Analysis by the father of American Geopolitics Dr. Daniel Fine, MIT.

Posts tagged ‘Businessnews’

Analysis: Electric cars and the Permian: Saudi Arabia in Lee County by Dr. Daniel Fine


The complete article

“Some 30,000 children marched in Belgium weeks ago against Climate Change. It is only a matter of two years before a few members of Congress, alone with only cameras today, will march at the head of crowds of 500,000 down Pennsylvania Avenue.

It will have its colors; green  — and yellow for the French — as 2020 arrives.

New Mexico Gov. Michelle Lujan-Grisham placed the state in the march which calls for America to join the Paris Agreement on climate change when she joined the U.S. Climate Alliance. But is it all for Green Energy without technology?

So far there is nothing on the road that eliminates carbon. The Green Deal is loaded: it offers “Green Energy” with diversionary political baggage.

Is it around the corner? It is. In six years, Audi-Porsche-VW will have an electric car on I-25 that will be zero-emissions, cost $27,000 (today’s dollar) with a range that beats Tesla.

Too soon to shake heads negatively. The surprise is a mass electric car with a German engineering in a Ford. Indeed, Ford will no doubt bid for the license is this writer’s forecast.

The revolutionary change is green energy and colorless technology. The kids in Belgium would be getting drivers licenses by then. What happens to I-25 or 550?”

Energy expert: New Mexico oil production has lessened potential for war


A must read! -> 2/11/2019 Hobbs News Sun | Sunday, February 10, 2019 | 7
Energy expert: New Mexico oil production has
lessened potential for war
CURTIS C. WYNNE NEWS-SUN

County ranks third in the nation in oil production.

Lea and Eddy counties have made history by reducing the possibility of a

Middle Eastern war for oil, according to Daniel Fine, a research and

development energy expert at New Mexico Tech.

Why? Because oil and gas production eliminates this nation’s need to rely on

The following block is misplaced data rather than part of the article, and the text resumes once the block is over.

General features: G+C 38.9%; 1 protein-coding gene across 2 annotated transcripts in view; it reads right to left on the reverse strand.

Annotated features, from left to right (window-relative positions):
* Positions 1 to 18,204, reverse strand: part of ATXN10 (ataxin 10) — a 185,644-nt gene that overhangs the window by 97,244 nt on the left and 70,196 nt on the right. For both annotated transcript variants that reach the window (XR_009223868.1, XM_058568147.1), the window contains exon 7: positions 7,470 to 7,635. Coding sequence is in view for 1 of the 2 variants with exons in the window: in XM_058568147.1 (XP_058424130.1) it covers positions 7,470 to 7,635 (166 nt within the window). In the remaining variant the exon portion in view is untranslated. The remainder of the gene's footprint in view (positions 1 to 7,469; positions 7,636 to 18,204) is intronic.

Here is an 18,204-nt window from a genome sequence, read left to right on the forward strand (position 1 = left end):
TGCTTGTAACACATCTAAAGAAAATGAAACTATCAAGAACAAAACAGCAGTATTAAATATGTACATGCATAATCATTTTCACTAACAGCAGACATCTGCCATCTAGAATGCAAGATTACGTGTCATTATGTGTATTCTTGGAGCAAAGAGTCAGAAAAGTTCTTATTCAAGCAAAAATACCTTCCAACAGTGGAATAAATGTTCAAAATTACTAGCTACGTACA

the Middle East for fossil fuel.

Having served in developing former Gov. Susana Martinez’s energy policy and

in the Energy, Minerals and Natural Resources Department, Fine said he’s

currently writing an energy paper for a Washington, D.C. think tank.

“What has happened now, with President Trump’s policies and the

(Department of) Interior policies under (David) Bernhardt, is the chance of the

United States getting into a Middle East war to protect its interests in oil supply

and imports has evaporated, finished,” Fine said.

He dated the potential for war in the Middle East over oil as early as the 1970s.

“We have almost 50 years of tension and potential military participation in the

Middle East to provide us with imported oil from there,” Fine said. “The two

counties in New Mexico have eliminated this and have now played an important

role in peacemaking…” See the link below->

Hobbs News Sun _ Sunday, February 10, 2019 _ 7

Analysis: Things are flat in the Permian, and there’s a push for renewables in Santa Fe by Dr. Daniel Fine


 

The article by Dr. Daniel Fine is here-> https://www.daily-times.com/story/money/industries/oil-gas/2019/01/27/analysis-things-flat-permian-governor-wants-renewables/2595583002/ The Permian-Delaware Basin rig count should start falling as oil operators, large and small, are flat for 2019.

Spending has been sharply reduced as supply now dominates the A.I. (Artificial Intelligence) used by many commodity traders in oil.

The large or integrated oil companies have all the rigs of 2018 in place for 2019. This would make October the price peak of the latest boom or recovery in oil. Permian-Delaware Basin production would decline at least 500,000 barrels in 2019 to offset the supply glut and stabilize at $50 per barrel.